I have lived in such an English East Coast place for over two decades now. And such vaguebooking by this accomplished and stylish story inspires me to be equally vaguebooking in my review of this refreshingly different ambiance to some of the other tales so far in this book, a relatively comfortable story told between two gentlemen smoking, comfortable but about some ghastly events! The ambiance of the seaside place is wonderfully evoked, as is its House of Wonders with exhibits of believable ancient seaside amusement arcade machines and tableaux of gory history. I loved the way this ambiance eats into the told-about vaguebook being written ABOUT that very ambiance and then into that very book’s author’s own real life – and then into even deeper real history itself (or vice versa?)

  12. I have already reviewed the next story and this is what I wrote about it in its previous context…

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    nullimmortalis June 21, 2016 at 2:08 pm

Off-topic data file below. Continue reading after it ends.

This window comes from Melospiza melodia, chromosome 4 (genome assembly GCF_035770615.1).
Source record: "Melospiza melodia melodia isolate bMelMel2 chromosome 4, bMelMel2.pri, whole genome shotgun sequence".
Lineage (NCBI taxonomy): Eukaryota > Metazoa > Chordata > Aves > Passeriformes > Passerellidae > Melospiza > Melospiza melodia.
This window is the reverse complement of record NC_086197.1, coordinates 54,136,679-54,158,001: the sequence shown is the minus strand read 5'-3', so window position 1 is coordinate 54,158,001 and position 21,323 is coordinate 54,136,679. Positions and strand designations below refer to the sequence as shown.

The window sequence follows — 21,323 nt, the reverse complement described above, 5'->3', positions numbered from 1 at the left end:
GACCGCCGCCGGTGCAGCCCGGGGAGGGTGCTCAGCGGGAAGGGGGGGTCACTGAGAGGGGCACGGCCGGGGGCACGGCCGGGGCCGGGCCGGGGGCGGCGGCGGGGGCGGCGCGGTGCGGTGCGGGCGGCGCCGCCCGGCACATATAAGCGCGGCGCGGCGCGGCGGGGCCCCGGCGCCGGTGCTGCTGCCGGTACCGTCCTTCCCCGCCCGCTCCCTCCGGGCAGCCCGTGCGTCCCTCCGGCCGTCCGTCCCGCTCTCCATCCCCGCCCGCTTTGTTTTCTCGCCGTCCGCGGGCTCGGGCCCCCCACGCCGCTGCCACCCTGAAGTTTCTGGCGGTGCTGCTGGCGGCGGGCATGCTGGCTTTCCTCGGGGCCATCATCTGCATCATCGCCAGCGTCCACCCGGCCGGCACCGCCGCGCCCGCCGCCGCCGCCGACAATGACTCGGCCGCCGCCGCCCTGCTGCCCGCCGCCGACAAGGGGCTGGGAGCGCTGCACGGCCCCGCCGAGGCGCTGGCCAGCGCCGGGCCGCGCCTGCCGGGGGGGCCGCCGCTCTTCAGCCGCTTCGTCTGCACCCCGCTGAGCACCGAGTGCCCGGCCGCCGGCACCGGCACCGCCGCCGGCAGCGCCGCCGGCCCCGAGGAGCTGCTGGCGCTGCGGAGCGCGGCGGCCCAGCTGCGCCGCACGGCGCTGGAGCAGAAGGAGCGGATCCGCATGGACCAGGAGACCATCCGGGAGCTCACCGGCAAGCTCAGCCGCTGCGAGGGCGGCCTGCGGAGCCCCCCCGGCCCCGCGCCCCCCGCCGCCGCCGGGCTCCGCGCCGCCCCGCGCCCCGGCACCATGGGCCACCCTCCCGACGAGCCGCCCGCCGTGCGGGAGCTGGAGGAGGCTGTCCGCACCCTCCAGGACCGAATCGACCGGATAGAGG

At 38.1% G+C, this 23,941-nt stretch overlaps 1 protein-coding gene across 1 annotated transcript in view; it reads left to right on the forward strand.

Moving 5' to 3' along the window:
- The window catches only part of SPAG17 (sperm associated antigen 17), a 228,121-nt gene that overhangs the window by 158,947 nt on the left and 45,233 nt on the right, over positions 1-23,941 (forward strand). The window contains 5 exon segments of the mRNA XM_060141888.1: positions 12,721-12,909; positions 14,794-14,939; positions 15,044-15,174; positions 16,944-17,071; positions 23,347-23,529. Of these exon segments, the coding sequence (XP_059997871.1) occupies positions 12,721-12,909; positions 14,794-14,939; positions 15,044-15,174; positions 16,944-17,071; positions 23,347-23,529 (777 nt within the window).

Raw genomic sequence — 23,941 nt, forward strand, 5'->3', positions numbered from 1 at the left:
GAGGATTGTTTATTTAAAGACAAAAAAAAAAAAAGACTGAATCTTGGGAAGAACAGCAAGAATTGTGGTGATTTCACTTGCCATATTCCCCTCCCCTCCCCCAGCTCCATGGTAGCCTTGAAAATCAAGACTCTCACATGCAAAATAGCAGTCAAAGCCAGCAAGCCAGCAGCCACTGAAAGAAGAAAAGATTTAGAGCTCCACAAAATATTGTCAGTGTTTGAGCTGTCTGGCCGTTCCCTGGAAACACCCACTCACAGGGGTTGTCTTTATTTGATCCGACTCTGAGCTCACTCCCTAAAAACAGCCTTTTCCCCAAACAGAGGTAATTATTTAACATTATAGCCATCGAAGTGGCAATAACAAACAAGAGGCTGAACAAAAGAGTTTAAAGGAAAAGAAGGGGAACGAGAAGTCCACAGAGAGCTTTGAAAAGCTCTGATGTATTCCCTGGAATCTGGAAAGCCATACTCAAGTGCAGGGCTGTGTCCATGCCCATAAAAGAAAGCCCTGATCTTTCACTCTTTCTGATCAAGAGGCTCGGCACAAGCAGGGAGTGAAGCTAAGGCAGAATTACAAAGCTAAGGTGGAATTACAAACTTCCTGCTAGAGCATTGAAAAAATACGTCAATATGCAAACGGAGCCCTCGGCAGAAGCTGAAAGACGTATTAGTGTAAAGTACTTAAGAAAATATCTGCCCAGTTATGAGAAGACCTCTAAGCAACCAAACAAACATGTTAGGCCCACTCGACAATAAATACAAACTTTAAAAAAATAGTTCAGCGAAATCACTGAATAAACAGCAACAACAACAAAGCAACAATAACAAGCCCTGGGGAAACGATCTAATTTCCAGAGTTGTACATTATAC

THE NUMBERS by Christopher Burns

    Numbered 23 of 200, and signed.

    “…but the mist is clearing and the rising sun is the colour of a communion wafer.”

    Please note the date of this real-time review, this dreamcatcher of fiction, as if it has itself dreamcaught the spirit of this short cathartic or angry period in British political history. As if it is a sudden storm out of nothing, having begun like an episode of The Archers, with motivations as nonchalant nuances, the nagging weight of past misuderstandings or mistakes as two brothers meet unexpectedly at the whim of one of them, alongside the catalyst of the other one’s wife. Self-pity of the whimsical brother…
    And if I tell you any more, it will spoil this effectively described story of unscryable intention and poetic phrase – and spoil any shock it might or might not hold for you especially after what recently happened on the streets of Britain in recent days and whether the brother’s tontine prize is to remain or leave…

  13. BRIGHT CROWN OF JOY by LIVIA LLEWELLYN

    “….disappearing into the pale sunless mists that have muted day and lightened night. These are the birds of the world now. And they are stupendous. They are beautiful.”